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Messages - AndyS

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Tools of the Trade / Re: Kit Containment
« on: Sep 25, 2018, 04:11 am »
That is fantastic. Damn, I'm going to start drawing up plans for mine - I'm a kit-heavy SM, so this will be fun. Thanks!

Tools of the Trade / Kit Containment
« on: Sep 20, 2018, 10:05 pm »
What do you all use to carry your kit gear?

I've been using an old-lady grocery cart with my various boxes (sewing kit, tool kit, med kit, stationary kit, &c.) stacked inside, but I have friends who use fishing tackle boxes, construction-site toolboxes, hotel housekeeping carts, &c., and recently I've been very interested in those larger rolling cosmetic train cases.

@KMC In my experience (which - I'm getting from your response - is not your experience, so there's more diversity on this point than I was aware of) pretty much every company does a land acknowledgement before each performance. The big stodgy civic theatres do a fairly preemptive one ("we are grateful to perform on the traditional territory of Coast Salish people"), while the smaller companies tend to do a more involved one with a stronger political stance (more like mine).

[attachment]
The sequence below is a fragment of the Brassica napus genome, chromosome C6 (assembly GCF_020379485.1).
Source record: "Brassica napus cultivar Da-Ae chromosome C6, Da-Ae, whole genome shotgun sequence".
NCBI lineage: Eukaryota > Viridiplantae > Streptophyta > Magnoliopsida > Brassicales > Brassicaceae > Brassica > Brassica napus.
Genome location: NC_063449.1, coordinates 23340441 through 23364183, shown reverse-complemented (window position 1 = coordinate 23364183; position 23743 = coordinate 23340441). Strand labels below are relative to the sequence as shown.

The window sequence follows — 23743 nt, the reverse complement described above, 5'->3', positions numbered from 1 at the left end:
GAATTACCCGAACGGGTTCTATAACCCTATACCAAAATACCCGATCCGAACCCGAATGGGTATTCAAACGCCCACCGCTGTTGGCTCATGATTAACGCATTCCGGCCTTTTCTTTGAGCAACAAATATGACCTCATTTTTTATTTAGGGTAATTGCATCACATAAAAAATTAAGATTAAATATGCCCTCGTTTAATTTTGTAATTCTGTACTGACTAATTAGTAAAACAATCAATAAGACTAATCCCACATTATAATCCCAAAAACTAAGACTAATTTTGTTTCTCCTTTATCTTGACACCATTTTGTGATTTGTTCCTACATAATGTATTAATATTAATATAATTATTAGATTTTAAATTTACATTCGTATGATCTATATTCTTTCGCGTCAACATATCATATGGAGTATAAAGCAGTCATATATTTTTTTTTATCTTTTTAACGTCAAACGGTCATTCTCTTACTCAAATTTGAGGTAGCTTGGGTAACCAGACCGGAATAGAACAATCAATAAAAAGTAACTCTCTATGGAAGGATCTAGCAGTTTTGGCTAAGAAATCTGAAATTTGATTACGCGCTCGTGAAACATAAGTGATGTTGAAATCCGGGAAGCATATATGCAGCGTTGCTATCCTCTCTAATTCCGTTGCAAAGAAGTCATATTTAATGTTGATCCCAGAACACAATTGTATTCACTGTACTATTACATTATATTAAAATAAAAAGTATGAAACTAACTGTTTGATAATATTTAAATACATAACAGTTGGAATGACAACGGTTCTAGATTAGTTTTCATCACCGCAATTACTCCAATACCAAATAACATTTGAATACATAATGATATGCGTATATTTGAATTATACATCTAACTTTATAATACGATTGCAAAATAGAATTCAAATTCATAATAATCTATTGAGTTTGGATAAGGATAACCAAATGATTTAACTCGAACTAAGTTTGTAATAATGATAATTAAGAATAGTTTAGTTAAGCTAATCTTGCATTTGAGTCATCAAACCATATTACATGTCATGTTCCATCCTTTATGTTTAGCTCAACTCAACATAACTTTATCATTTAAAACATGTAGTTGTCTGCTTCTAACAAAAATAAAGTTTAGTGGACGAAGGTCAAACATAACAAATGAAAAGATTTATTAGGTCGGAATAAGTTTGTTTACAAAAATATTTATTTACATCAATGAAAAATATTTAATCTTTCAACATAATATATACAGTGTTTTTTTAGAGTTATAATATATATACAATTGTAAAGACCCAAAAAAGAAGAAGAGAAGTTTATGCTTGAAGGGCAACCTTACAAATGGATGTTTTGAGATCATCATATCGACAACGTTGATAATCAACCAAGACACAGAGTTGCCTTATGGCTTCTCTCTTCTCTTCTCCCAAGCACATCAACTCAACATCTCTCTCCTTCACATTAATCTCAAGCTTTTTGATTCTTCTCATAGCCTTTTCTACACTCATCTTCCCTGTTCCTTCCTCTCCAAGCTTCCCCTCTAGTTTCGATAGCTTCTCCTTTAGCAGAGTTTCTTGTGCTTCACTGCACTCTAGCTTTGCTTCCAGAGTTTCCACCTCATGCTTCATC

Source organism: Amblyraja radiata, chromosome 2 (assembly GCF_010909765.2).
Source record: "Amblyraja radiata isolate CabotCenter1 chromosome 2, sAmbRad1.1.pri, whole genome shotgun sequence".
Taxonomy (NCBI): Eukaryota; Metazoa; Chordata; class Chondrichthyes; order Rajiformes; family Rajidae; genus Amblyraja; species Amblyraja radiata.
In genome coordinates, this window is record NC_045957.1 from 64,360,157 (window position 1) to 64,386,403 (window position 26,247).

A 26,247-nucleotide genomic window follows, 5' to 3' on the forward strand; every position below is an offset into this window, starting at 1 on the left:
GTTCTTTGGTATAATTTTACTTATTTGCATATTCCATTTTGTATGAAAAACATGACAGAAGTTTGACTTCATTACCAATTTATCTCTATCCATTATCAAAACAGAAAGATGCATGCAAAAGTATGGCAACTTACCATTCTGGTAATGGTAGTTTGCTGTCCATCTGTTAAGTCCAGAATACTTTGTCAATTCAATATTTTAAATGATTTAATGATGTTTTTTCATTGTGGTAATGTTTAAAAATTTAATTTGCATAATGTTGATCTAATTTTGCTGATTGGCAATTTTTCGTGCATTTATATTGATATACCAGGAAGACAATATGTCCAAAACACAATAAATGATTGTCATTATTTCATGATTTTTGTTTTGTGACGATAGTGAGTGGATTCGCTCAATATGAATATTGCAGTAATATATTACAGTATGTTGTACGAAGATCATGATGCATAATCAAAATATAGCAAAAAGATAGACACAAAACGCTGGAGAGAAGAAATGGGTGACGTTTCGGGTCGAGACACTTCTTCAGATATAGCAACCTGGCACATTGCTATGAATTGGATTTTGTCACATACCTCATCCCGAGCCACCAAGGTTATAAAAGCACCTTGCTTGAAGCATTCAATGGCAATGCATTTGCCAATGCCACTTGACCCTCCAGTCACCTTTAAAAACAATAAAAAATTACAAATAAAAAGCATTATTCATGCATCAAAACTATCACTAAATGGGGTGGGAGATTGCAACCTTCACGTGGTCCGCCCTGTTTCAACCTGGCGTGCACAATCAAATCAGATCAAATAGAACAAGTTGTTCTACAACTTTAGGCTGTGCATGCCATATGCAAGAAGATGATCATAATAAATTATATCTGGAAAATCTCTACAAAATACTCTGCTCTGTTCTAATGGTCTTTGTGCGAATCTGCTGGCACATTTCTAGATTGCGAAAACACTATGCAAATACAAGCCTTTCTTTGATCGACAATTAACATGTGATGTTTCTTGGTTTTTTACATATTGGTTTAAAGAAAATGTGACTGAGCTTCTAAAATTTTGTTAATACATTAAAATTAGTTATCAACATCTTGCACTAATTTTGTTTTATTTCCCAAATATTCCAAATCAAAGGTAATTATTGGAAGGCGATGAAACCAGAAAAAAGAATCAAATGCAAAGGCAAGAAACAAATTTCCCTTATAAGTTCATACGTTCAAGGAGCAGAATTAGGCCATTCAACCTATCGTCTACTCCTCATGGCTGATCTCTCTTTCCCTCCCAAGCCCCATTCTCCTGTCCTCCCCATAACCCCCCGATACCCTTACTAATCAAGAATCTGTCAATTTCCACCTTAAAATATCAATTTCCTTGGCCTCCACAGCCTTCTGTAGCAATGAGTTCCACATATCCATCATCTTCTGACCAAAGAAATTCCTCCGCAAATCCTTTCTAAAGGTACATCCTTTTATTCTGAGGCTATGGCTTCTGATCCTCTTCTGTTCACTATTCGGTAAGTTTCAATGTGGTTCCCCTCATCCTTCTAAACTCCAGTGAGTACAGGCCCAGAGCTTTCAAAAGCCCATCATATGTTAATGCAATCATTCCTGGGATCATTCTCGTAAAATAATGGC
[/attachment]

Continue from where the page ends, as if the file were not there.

There are hold-outs, but they are the subject of social censure - one of the city festivals' producer decided he wanted to insist his company Not do a land acknowledgement, but it was kindof a scandal.

@Mac Calder - would you potentially ask an aboriginal cast member to make the acknowledgement, or is this someone outside the production? And how would you approach someone and ask that they welcome you?

For people working on colonised land (I get the impression a lot of people here are from North America? But also anyone else to whom this applies), I'm wondering what the various regional norms are for land acknowledgements and any thoughts and suggestions for the choices you make when drafting one? There's a LOT of variation where I am, and I have strong opinions on some aspects of the one I do, but it's also always evolving.

Some basic questions to get started:
  • If the name(s) have been anglicised, do you use the anglicised names or the names in their languages?
  • What descriptors do you use for the land? (unceded, ancestral, occupied, traditional, stolen, &c.)
  • Are you on treaty land and how does that affect your choices?
  • Are there political tensions between local nations and how do you navigate that?
  • Does your company do a version for the programme, and does that differ from the spoken one?
  • What's your position on including an expression of gratitude?
  • If you draft yours in consultation with your company/producer/venue, have there been conflicts and how do you navigate that?